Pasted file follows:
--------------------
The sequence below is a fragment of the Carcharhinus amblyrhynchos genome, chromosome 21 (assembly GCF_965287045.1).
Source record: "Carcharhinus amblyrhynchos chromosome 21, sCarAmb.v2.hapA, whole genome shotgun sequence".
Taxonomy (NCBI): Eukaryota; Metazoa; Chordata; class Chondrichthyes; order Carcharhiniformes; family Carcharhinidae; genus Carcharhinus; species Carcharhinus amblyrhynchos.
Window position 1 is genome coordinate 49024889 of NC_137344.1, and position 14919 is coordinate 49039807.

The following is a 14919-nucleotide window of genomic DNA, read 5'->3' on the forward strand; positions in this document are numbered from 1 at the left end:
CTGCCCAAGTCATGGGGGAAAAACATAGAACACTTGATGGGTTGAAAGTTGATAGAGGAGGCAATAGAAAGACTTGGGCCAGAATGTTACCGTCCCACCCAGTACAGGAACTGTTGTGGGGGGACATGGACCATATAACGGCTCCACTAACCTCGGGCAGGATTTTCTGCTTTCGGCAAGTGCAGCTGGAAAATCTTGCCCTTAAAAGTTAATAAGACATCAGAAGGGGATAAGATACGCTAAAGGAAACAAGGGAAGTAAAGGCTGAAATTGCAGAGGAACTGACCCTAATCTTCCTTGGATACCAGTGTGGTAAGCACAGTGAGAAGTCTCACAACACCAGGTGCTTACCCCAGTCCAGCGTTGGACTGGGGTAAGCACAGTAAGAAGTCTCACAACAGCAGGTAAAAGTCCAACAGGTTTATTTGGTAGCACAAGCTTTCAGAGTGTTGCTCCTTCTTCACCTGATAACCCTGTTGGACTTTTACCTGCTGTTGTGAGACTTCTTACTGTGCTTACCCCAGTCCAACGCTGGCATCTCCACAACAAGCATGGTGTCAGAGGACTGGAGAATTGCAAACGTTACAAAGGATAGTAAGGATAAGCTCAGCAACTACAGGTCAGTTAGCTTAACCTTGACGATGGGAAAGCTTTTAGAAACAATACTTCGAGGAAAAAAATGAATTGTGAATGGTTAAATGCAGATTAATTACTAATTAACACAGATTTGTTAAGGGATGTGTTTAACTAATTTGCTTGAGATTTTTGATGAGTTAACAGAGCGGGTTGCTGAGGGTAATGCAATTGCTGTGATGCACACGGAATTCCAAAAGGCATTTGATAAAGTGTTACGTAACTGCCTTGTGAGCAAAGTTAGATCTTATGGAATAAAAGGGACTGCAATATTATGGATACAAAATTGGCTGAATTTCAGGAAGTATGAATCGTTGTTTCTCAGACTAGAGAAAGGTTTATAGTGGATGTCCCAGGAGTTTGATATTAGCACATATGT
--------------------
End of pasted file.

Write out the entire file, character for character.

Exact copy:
The sequence below is a fragment of the Carcharhinus amblyrhynchos genome, chromosome 21 (assembly GCF_965287045.1).
Source record: "Carcharhinus amblyrhynchos chromosome 21, sCarAmb.v2.hapA, whole genome shotgun sequence".
Taxonomy (NCBI): Eukaryota; Metazoa; Chordata; class Chondrichthyes; order Carcharhiniformes; family Carcharhinidae; genus Carcharhinus; species Carcharhinus amblyrhynchos.
Window position 1 is genome coordinate 49024889 of NC_137344.1, and position 14919 is coordinate 49039807.

The following is a 14919-nucleotide window of genomic DNA, read 5'->3' on the forward strand; positions in this document are numbered from 1 at the left end:
CTGCCCAAGTCATGGGGGAAAAACATAGAACACTTGATGGGTTGAAAGTTGATAGAGGAGGCAATAGAAAGACTTGGGCCAGAATGTTACCGTCCCACCCAGTACAGGAACTGTTGTGGGGGGACATGGACCATATAACGGCTCCACTAACCTCGGGCAGGATTTTCTGCTTTCGGCAAGTGCAGCTGGAAAATCTTGCCCTTAAAAGTTAATAAGACATCAGAAGGGGATAAGATACGCTAAAGGAAACAAGGGAAGTAAAGGCTGAAATTGCAGAGGAACTGACCCTAATCTTCCTTGGATACCAGTGTGGTAAGCACAGTGAGAAGTCTCACAACACCAGGTGCTTACCCCAGTCCAGCGTTGGACTGGGGTAAGCACAGTAAGAAGTCTCACAACAGCAGGTAAAAGTCCAACAGGTTTATTTGGTAGCACAAGCTTTCAGAGTGTTGCTCCTTCTTCACCTGATAACCCTGTTGGACTTTTACCTGCTGTTGTGAGACTTCTTACTGTGCTTACCCCAGTCCAACGCTGGCATCTCCACAACAAGCATGGTGTCAGAGGACTGGAGAATTGCAAACGTTACAAAGGATAGTAAGGATAAGCTCAGCAACTACAGGTCAGTTAGCTTAACCTTGACGATGGGAAAGCTTTTAGAAACAATACTTCGAGGAAAAAAATGAATTGTGAATGGTTAAATGCAGATTAATTACTAATTAACACAGATTTGTTAAGGGATGTGTTTAACTAATTTGCTTGAGATTTTTGATGAGTTAACAGAGCGGGTTGCTGAGGGTAATGCAATTGCTGTGATGCACACGGAATTCCAAAAGGCATTTGATAAAGTGTTACGTAACTGCCTTGTGAGCAAAGTTAGATCTTATGGAATAAAAGGGACTGCAATATTATGGATACAAAATTGGCTGAATTTCAGGAAGTATGAATCGTTGTTTCTCAGACTAGAGAAAGGTTTATAGTGGATGTCCCAGGAGTTTGATATTAGCACATATGT